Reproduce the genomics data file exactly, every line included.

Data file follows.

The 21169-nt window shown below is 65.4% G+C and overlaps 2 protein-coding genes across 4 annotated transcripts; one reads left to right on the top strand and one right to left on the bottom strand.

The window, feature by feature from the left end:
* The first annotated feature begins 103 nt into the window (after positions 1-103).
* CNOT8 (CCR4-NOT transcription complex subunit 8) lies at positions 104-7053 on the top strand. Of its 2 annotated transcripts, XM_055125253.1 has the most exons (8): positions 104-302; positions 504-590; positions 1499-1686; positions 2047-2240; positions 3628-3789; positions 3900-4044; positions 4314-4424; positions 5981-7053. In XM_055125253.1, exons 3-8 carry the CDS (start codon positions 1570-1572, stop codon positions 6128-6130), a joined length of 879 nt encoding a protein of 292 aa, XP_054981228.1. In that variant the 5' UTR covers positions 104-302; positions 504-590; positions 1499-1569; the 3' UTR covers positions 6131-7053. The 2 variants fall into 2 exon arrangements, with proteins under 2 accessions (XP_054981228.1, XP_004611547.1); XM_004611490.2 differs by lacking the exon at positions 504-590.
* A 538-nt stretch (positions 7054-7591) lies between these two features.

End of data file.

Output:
The 21169-nt window shown below is 65.4% G+C and overlaps 2 protein-coding genes across 4 annotated transcripts; one reads left to right on the top strand and one right to left on the bottom strand.

The window, feature by feature from the left end:
* The first annotated feature begins 103 nt into the window (after positions 1-103).
* CNOT8 (CCR4-NOT transcription complex subunit 8) lies at positions 104-7053 on the top strand. Of its 2 annotated transcripts, XM_055125253.1 has the most exons (8): positions 104-302; positions 504-590; positions 1499-1686; positions 2047-2240; positions 3628-3789; positions 3900-4044; positions 4314-4424; positions 5981-7053. In XM_055125253.1, exons 3-8 carry the CDS (start codon positions 1570-1572, stop codon positions 6128-6130), a joined length of 879 nt encoding a protein of 292 aa, XP_054981228.1. In that variant the 5' UTR covers positions 104-302; positions 504-590; positions 1499-1569; the 3' UTR covers positions 6131-7053. The 2 variants fall into 2 exon arrangements, with proteins under 2 accessions (XP_054981228.1, XP_004611547.1); XM_004611490.2 differs by lacking the exon at positions 504-590.
* A 538-nt stretch (positions 7054-7591) lies between these two features.